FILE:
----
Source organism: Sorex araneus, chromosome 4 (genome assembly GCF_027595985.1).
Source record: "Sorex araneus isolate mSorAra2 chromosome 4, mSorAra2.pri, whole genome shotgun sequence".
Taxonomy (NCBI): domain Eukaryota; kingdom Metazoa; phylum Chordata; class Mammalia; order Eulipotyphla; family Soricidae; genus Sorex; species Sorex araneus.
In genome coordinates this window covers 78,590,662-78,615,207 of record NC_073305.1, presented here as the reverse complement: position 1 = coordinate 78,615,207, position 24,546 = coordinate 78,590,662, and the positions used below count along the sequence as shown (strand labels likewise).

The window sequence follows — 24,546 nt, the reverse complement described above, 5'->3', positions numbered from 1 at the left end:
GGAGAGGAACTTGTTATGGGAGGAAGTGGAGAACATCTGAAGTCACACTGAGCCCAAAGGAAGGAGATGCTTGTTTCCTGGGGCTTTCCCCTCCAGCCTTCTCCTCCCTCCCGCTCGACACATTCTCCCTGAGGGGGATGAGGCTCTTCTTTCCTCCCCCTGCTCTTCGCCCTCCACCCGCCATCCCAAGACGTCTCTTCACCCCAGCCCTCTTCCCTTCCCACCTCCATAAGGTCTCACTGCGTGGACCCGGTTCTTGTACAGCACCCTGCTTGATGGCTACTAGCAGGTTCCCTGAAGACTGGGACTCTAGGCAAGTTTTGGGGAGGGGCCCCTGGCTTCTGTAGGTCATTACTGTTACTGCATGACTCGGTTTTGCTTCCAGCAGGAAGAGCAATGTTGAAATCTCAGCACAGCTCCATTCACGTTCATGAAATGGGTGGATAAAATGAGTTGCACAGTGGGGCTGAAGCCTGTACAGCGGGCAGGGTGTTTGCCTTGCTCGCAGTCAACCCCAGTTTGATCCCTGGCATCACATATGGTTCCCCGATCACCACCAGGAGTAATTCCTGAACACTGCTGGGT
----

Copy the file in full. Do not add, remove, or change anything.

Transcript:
Source organism: Sorex araneus, chromosome 4 (genome assembly GCF_027595985.1).
Source record: "Sorex araneus isolate mSorAra2 chromosome 4, mSorAra2.pri, whole genome shotgun sequence".
Taxonomy (NCBI): domain Eukaryota; kingdom Metazoa; phylum Chordata; class Mammalia; order Eulipotyphla; family Soricidae; genus Sorex; species Sorex araneus.
In genome coordinates this window covers 78,590,662-78,615,207 of record NC_073305.1, presented here as the reverse complement: position 1 = coordinate 78,615,207, position 24,546 = coordinate 78,590,662, and the positions used below count along the sequence as shown (strand labels likewise).

The window sequence follows — 24,546 nt, the reverse complement described above, 5'->3', positions numbered from 1 at the left end:
GGAGAGGAACTTGTTATGGGAGGAAGTGGAGAACATCTGAAGTCACACTGAGCCCAAAGGAAGGAGATGCTTGTTTCCTGGGGCTTTCCCCTCCAGCCTTCTCCTCCCTCCCGCTCGACACATTCTCCCTGAGGGGGATGAGGCTCTTCTTTCCTCCCCCTGCTCTTCGCCCTCCACCCGCCATCCCAAGACGTCTCTTCACCCCAGCCCTCTTCCCTTCCCACCTCCATAAGGTCTCACTGCGTGGACCCGGTTCTTGTACAGCACCCTGCTTGATGGCTACTAGCAGGTTCCCTGAAGACTGGGACTCTAGGCAAGTTTTGGGGAGGGGCCCCTGGCTTCTGTAGGTCATTACTGTTACTGCATGACTCGGTTTTGCTTCCAGCAGGAAGAGCAATGTTGAAATCTCAGCACAGCTCCATTCACGTTCATGAAATGGGTGGATAAAATGAGTTGCACAGTGGGGCTGAAGCCTGTACAGCGGGCAGGGTGTTTGCCTTGCTCGCAGTCAACCCCAGTTTGATCCCTGGCATCACATATGGTTCCCCGATCACCACCAGGAGTAATTCCTGAACACTGCTGGGT